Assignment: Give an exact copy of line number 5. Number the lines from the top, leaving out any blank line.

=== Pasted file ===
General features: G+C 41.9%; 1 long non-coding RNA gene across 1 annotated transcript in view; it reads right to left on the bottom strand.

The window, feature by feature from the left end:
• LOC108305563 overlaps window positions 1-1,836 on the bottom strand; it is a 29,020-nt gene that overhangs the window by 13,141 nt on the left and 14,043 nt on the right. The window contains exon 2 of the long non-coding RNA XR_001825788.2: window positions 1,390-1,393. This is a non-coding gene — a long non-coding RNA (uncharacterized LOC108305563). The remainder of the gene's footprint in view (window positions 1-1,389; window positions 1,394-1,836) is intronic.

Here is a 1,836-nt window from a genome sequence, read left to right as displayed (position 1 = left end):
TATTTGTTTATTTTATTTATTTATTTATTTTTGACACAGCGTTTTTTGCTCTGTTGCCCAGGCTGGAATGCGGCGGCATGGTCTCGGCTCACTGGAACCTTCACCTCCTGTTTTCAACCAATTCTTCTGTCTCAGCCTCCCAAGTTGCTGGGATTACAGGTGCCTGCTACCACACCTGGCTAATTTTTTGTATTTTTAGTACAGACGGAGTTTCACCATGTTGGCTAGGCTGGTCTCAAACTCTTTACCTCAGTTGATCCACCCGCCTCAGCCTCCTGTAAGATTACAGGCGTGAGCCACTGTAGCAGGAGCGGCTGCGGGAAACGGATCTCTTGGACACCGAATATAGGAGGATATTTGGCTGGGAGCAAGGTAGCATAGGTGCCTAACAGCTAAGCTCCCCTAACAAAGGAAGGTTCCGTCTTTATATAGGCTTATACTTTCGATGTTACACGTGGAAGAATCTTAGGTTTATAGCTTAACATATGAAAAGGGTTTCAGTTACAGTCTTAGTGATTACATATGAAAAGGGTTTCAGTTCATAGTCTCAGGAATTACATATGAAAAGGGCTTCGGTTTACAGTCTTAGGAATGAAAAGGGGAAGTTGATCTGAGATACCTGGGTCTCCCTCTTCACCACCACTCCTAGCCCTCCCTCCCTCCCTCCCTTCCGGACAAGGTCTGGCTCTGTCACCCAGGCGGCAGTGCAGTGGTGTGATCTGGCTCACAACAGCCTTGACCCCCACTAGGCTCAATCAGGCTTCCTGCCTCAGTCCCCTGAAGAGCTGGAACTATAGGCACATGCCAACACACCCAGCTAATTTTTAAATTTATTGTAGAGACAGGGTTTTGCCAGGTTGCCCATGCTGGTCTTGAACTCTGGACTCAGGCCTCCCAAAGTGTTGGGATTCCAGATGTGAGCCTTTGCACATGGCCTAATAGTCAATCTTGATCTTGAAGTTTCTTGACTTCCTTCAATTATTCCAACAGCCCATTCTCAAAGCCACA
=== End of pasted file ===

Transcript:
TATTTGTTTATTTTATTTATTTATTTATTTTTGACACAGCGTTTTTTGCTCTGTTGCCCAGGCTGGAATGCGGCGGCATGGTCTCGGCTCACTGGAACCTTCACCTCCTGTTTTCAACCAATTCTTCTGTCTCAGCCTCCCAAGTTGCTGGGATTACAGGTGCCTGCTACCACACCTGGCTAATTTTTTGTATTTTTAGTACAGACGGAGTTTCACCATGTTGGCTAGGCTGGTCTCAAACTCTTTACCTCAGTTGATCCACCCGCCTCAGCCTCCTGTAAGATTACAGGCGTGAGCCACTGTAGCAGGAGCGGCTGCGGGAAACGGATCTCTTGGACACCGAATATAGGAGGATATTTGGCTGGGAGCAAGGTAGCATAGGTGCCTAACAGCTAAGCTCCCCTAACAAAGGAAGGTTCCGTCTTTATATAGGCTTATACTTTCGATGTTACACGTGGAAGAATCTTAGGTTTATAGCTTAACATATGAAAAGGGTTTCAGTTACAGTCTTAGTGATTACATATGAAAAGGGTTTCAGTTCATAGTCTCAGGAATTACATATGAAAAGGGCTTCGGTTTACAGTCTTAGGAATGAAAAGGGGAAGTTGATCTGAGATACCTGGGTCTCCCTCTTCACCACCACTCCTAGCCCTCCCTCCCTCCCTCCCTTCCGGACAAGGTCTGGCTCTGTCACCCAGGCGGCAGTGCAGTGGTGTGATCTGGCTCACAACAGCCTTGACCCCCACTAGGCTCAATCAGGCTTCCTGCCTCAGTCCCCTGAAGAGCTGGAACTATAGGCACATGCCAACACACCCAGCTAATTTTTAAATTTATTGTAGAGACAGGGTTTTGCCAGGTTGCCCATGCTGGTCTTGAACTCTGGACTCAGGCCTCCCAAAGTGTTGGGATTCCAGATGTGAGCCTTTGCACATGGCCTAATAGTCAATCTTGATCTTGAAGTTTCTTGACTTCCTTCAATTATTCCAACAGCCCATTCTCAAAGCCACA